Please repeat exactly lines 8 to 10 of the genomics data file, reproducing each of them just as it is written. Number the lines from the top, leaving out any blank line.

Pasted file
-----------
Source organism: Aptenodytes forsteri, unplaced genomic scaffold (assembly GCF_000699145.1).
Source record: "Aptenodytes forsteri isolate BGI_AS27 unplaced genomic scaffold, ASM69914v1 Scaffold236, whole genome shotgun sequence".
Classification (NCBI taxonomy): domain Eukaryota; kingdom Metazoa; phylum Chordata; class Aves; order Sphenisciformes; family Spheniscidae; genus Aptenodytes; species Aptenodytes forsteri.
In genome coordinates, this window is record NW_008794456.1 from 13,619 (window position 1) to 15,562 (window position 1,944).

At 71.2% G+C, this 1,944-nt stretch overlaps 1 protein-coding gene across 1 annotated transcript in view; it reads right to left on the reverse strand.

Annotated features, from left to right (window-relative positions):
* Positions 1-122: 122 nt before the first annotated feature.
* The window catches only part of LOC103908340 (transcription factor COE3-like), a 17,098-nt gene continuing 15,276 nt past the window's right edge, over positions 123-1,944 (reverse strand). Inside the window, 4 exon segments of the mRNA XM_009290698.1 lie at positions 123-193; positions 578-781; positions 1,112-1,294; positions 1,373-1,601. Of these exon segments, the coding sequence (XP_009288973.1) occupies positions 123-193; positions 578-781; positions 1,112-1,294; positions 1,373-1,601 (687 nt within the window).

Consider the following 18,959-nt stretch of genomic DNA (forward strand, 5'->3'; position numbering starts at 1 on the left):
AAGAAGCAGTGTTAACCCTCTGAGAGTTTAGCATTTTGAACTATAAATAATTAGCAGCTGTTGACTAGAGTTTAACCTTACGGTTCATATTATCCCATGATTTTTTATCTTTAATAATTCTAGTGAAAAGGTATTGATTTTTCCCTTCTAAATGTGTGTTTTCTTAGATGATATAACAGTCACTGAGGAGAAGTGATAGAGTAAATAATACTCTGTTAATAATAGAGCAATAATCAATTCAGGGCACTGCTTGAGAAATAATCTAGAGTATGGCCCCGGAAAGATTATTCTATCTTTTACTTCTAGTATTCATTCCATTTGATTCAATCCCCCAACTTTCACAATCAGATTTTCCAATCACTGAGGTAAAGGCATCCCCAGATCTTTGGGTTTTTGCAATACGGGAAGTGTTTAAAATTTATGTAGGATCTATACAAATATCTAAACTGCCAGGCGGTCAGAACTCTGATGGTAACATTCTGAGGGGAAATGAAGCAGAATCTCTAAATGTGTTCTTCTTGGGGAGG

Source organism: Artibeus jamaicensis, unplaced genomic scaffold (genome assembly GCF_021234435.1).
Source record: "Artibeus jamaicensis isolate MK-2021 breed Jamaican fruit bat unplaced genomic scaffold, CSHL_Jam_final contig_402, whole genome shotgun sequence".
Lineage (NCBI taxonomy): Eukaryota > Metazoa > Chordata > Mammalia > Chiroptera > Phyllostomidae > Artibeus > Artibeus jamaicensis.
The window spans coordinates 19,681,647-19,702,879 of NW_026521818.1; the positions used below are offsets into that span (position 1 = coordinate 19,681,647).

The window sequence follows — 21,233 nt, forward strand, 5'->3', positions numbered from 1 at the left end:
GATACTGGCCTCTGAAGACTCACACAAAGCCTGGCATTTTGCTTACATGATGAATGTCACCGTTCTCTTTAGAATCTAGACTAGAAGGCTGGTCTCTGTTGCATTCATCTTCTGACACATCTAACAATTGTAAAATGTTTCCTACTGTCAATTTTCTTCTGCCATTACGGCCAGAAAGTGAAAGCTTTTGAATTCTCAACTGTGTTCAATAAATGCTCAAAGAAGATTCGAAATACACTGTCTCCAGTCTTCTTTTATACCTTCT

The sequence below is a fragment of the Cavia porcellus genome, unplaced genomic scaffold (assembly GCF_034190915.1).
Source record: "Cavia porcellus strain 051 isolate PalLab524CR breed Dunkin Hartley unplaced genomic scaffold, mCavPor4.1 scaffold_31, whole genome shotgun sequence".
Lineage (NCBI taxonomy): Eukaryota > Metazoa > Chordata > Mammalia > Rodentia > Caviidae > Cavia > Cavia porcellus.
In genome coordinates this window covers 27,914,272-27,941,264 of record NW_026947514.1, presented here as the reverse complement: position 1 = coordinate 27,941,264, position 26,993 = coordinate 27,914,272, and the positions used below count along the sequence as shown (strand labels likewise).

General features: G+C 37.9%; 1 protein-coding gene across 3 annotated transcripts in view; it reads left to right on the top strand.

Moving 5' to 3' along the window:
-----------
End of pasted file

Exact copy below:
* The window catches only part of LOC103908340 (transcription factor COE3-like), a 17,098-nt gene continuing 15,276 nt past the window's right edge, over positions 123-1,944 (reverse strand). Inside the window, 4 exon segments of the mRNA XM_009290698.1 lie at positions 123-193; positions 578-781; positions 1,112-1,294; positions 1,373-1,601. Of these exon segments, the coding sequence (XP_009288973.1) occupies positions 123-193; positions 578-781; positions 1,112-1,294; positions 1,373-1,601 (687 nt within the window).

Consider the following 18,959-nt stretch of genomic DNA (forward strand, 5'->3'; position numbering starts at 1 on the left):
AAGAAGCAGTGTTAACCCTCTGAGAGTTTAGCATTTTGAACTATAAATAATTAGCAGCTGTTGACTAGAGTTTAACCTTACGGTTCATATTATCCCATGATTTTTTATCTTTAATAATTCTAGTGAAAAGGTATTGATTTTTCCCTTCTAAATGTGTGTTTTCTTAGATGATATAACAGTCACTGAGGAGAAGTGATAGAGTAAATAATACTCTGTTAATAATAGAGCAATAATCAATTCAGGGCACTGCTTGAGAAATAATCTAGAGTATGGCCCCGGAAAGATTATTCTATCTTTTACTTCTAGTATTCATTCCATTTGATTCAATCCCCCAACTTTCACAATCAGATTTTCCAATCACTGAGGTAAAGGCATCCCCAGATCTTTGGGTTTTTGCAATACGGGAAGTGTTTAAAATTTATGTAGGATCTATACAAATATCTAAACTGCCAGGCGGTCAGAACTCTGATGGTAACATTCTGAGGGGAAATGAAGCAGAATCTCTAAATGTGTTCTTCTTGGGGAGG